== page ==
Posted By: Chuck Lowenstein
Updated: July 28, 2017
DISCLAIMER: Chuck Lowenstein is a Senior Editor at Kaplan Financial Education. The opinions expressed in this article are solely those of the author based upon personal research and observations. They should not be viewed as legal advice.
Many of our clients at Kaplan have inquired about the potential impact on their licensing and registration procedures if and when the U.S. Department of Labor (DOL) fiduciary rule proposal goes into effect. Specifically, the question posed most often revolves around the need to acquire the Investment Adviser Representative registration through the passage of the Series 65 (or Series 66) exam.
Let’s start at the beginning. The Employee Retirement Income Security Act of 1974 (ERISA) is the statute that governs the non-tax aspects of the implementation and operation of an employee pension benefit plan as defined in ERISA section 3(2). The Employee Benefits Security Administration (EBSA) division of the U.S. Department of Labor (DOL) is tasked with the administration of ERISA. As early as 1975, the EBSA had issued regulatory guidance interpreting the statutory definition of investment advice fiduciary found in ERISA section 3(21)(A)(ii), and the guidance remains in effect today.
Remember that today's predominant type of employer-sponsored retirement plan, the ubiquitous 401(k) plan, did not exist when the EBSA issued its regulatory definition of investment advice fiduciary, and participants did not direct their own investments. It has been over 40 years since the regulations defining the role and scope of what it means to be an investment advice fiduciary were first issued. During that 40-year period, we have seen enormous changes in technology and in the types of employer-sponsored retirement plans offered by employers to their employees. We have transitioned from a retirement system that was focused on a predictable stream of retirement income that was funded either primarily or exclusively by employer contributions (i.e., the defined benefit retirement plan) to a defined contribution retirement system in which the employees are primarily responsible for funding their own retirement benefit and for investing their own account balances; this is further characterized by payment typically in the form of a lump sum distribution, as opposed to a guaranteed lifetime stream of income.
It is against this backdrop that the EBSA began the process of updating the regulatory definition of investment advice fiduciary by issuing proposed regulations in 2010 that substantially changed the regulatory definition of investment advice fiduciary that had been in effect since 1975. This was done in order to make the regulations more closely reflect the current types of retirement plans and investment practices. On April 14, 2015, the EBSA reissued proposed regulations, and those regulations are the subject of our discussion.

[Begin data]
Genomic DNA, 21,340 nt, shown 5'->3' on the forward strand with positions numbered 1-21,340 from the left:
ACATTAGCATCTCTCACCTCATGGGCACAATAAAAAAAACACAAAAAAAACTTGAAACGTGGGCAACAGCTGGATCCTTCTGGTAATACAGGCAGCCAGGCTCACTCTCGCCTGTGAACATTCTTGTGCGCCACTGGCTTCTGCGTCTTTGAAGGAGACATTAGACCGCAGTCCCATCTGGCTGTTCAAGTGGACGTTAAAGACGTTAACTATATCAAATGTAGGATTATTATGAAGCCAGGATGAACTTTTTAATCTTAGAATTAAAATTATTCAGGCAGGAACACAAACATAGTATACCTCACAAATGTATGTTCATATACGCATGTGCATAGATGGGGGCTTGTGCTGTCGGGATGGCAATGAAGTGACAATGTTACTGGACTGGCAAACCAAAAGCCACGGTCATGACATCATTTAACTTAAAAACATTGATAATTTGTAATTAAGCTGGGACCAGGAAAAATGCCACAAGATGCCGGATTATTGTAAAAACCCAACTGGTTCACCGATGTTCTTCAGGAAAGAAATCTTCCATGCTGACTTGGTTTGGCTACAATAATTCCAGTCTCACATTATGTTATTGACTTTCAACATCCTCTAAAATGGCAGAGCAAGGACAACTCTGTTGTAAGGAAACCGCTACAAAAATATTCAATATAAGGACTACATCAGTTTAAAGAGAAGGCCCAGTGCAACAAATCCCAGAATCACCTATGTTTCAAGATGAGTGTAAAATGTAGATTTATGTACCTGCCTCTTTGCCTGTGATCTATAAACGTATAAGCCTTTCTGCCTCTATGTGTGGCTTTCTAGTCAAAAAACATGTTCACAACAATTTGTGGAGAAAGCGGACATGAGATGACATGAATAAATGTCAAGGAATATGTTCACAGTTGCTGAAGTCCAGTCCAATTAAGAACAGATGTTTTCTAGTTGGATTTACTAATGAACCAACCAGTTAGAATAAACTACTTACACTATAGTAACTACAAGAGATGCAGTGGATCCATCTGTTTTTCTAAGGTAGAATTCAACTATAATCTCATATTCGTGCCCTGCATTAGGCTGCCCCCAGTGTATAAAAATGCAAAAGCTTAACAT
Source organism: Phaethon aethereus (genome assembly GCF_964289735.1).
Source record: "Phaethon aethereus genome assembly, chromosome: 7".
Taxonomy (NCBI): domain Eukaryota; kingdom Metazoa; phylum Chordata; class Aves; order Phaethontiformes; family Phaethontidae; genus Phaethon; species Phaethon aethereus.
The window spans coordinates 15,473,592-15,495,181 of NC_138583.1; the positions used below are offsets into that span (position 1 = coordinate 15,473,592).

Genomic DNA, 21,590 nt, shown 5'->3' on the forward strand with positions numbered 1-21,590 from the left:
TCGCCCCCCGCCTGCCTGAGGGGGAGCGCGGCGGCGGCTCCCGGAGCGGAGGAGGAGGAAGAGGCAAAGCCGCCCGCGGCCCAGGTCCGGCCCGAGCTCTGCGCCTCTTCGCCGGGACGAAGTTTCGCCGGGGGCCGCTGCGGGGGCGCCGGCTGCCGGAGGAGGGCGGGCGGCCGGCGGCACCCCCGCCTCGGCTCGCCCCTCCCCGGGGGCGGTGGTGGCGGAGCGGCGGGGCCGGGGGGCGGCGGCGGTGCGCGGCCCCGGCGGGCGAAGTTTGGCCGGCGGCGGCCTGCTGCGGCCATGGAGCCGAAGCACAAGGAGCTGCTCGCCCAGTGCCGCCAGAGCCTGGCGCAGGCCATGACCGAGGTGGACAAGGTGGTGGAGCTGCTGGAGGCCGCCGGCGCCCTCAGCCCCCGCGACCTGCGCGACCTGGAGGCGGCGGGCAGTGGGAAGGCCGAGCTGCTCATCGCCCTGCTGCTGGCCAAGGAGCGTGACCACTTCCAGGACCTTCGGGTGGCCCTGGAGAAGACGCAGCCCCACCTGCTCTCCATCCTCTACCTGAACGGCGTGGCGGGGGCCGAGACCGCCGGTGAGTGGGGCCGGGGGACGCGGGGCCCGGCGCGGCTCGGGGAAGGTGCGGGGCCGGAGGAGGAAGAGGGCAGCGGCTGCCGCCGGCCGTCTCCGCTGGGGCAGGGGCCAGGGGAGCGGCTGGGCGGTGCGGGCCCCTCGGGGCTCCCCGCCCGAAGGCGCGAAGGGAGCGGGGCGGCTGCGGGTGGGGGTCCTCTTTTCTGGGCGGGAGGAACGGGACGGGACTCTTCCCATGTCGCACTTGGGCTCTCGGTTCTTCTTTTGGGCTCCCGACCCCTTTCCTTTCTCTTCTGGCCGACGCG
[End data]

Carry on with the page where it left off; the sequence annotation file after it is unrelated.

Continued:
As stated in the Fact Sheet issued by the EBSA on April 14, 2015, the proposed regulations require retirement advisers to abide by a fiduciary standard…"putting their clients' best interest before their own profits." Under the new proposed regulations, a person is an investment advice fiduciary if such person:
Please note: Nowhere in the proposal is the term investment adviser or investment adviser representative used. Those terms are found in both state and federal securities law. The term used is investment advice fiduciary.
According to the EBSA, under the new proposed regulation defining an investment advice fiduciary, any individual receiving compensation for providing advice that is individualized or specifically directed to a plan participant, beneficiary, or IRA owner for consideration in making a retirement investment decision is a fiduciary. Such decisions can include, but are not limited to, what assets to purchase or sell and whether to roll over from an employer-based plan to an IRA. The fiduciary can be a registered representative, registered investment adviser (or IAR), insurance agent, or other type of adviser. Some of these advisers are subject to federal securities laws and some are not, but that status makes no difference for purposes of being considered a fiduciary under the new proposed regulations.